New Zealand lawyers who export legal services from their places of business in New Zealand are members of the New Zealand Law Society and are regulated accordingly.
New Zealand lawyers who are admitted and practise in more than one jurisdiction concurrently will be subject to the regulatory regime of each.
Similarly, New Zealand-based lawyers who establish a commercial presence in another jurisdiction may, in some cases, be required to register as foreign lawyers in the host jurisdiction and be subject to relevant rules.
New Zealand-admitted lawyers who are living and working in another jurisdiction may be issued with New Zealand practising certificates.
If New Zealand lawyers are admitted and practising in a host jurisdiction they will be subject to local regulation as well as by New Zealand.
New Zealand lawyers working in foreign jurisdictions where they are not, or not yet, admitted/entitled to practise may be required to register as foreign lawyers and regulated as such by the host jurisdiction. Regimes vary, so it pays to check in advance.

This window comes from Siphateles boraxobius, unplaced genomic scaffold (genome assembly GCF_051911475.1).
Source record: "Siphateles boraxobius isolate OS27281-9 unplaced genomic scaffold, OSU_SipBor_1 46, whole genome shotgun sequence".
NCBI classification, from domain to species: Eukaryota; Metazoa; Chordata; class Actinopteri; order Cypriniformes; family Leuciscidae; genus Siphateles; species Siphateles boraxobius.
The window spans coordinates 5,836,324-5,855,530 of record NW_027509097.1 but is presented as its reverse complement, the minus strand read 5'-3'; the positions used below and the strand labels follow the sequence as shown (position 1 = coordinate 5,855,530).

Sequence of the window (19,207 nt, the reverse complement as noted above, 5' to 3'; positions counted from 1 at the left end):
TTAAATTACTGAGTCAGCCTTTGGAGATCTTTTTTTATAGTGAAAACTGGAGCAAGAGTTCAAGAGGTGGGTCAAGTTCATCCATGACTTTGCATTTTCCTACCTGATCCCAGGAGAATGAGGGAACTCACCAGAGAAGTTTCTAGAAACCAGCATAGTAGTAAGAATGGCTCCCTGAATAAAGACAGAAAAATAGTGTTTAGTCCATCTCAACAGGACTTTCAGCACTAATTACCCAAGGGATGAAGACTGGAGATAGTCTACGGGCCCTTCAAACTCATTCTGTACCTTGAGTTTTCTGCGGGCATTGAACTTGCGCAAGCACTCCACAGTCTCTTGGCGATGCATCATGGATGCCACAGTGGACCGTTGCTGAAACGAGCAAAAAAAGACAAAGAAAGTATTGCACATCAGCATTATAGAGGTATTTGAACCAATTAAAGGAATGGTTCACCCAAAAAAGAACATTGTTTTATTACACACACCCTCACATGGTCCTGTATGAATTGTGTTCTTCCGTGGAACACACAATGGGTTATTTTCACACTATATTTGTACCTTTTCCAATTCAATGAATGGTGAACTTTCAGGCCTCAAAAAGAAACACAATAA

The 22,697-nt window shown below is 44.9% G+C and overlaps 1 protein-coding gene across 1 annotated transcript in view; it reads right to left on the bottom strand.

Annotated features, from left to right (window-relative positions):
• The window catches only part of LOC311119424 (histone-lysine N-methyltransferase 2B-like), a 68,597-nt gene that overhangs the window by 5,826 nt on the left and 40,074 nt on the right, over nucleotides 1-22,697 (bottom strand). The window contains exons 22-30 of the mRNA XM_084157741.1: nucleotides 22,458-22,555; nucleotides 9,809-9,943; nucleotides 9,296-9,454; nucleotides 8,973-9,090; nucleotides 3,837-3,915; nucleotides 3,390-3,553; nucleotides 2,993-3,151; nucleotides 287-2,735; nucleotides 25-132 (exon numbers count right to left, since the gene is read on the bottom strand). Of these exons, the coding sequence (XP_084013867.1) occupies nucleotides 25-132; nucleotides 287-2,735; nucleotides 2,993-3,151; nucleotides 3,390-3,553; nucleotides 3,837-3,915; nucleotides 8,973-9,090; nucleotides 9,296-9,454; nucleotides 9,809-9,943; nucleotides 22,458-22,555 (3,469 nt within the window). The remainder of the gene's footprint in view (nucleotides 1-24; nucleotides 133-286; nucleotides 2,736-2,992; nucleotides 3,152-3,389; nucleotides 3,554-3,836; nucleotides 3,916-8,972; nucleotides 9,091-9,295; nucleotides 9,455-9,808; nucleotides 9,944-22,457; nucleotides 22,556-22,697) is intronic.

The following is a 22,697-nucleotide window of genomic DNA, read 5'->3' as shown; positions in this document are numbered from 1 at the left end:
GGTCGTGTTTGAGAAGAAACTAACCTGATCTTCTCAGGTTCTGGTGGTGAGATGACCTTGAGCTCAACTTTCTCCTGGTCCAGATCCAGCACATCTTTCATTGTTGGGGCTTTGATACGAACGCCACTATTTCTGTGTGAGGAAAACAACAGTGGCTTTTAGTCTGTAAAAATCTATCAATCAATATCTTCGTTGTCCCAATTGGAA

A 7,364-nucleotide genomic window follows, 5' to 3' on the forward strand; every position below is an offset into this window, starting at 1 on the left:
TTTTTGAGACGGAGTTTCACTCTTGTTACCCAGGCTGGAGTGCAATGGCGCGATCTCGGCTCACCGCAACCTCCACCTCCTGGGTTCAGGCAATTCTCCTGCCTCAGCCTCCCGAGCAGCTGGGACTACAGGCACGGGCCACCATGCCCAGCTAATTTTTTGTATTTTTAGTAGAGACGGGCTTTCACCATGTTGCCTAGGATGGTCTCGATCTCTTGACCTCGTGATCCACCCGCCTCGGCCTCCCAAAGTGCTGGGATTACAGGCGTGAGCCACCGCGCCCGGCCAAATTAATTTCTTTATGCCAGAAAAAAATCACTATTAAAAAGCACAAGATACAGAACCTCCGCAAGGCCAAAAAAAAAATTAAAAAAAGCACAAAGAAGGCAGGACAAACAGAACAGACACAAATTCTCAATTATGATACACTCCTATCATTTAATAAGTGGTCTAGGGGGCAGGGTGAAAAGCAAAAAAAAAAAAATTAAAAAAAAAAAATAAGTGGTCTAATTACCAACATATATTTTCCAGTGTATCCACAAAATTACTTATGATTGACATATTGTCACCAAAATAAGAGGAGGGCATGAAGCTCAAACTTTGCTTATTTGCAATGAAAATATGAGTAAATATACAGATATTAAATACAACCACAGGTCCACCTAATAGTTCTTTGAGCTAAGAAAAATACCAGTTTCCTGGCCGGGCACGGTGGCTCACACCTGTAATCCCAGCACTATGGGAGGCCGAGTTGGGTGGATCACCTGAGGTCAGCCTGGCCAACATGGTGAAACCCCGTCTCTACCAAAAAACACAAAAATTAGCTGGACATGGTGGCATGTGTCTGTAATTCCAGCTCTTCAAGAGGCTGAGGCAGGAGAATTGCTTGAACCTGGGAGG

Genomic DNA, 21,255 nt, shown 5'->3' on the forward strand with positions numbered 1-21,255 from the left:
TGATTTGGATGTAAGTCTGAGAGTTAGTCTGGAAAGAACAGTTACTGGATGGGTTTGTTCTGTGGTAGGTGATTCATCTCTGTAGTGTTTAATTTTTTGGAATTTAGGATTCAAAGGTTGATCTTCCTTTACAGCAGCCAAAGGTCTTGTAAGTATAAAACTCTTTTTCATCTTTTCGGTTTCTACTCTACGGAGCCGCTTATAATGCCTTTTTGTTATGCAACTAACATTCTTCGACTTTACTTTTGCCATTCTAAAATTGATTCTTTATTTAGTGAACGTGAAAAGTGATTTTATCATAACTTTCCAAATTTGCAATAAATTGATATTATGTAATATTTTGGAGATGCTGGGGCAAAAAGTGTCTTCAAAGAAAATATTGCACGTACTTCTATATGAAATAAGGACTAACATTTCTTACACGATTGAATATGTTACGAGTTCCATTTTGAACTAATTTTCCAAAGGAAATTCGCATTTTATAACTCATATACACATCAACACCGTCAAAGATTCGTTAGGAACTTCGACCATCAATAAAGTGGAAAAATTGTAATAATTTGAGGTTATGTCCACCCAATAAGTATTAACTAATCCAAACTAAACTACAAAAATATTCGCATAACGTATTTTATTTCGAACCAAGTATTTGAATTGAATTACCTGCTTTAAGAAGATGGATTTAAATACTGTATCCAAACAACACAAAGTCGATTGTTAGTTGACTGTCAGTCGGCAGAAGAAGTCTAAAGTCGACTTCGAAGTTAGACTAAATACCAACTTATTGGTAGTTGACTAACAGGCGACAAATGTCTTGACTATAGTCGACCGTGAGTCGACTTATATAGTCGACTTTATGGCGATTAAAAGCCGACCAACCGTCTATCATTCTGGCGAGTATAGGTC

Information about regulatory regimes in other jurisdictions is generally available from their law societies or bar associations.
New Zealand lawyers can be admitted to practice in all states and territories of Australia under the Trans-Tasman mutual recognition regime. That regime offers a fast-track process, just as it does for Australian practitioners seeking admission here.
In all the Australian state and territory jurisdictions except Victoria and Queensland, practitioners are admitted as both barristers and solicitors. Victoria and Queensland have fully divided professions.
Initial inquiries should be made to the appropriate law society or bar association.
er jurisdictions, contact firstname.lastname@example.org
In most cases you will be required, as part of your application for admission in another jurisdiction, to produce a Certificate of standing from New Zealand. You can apply online.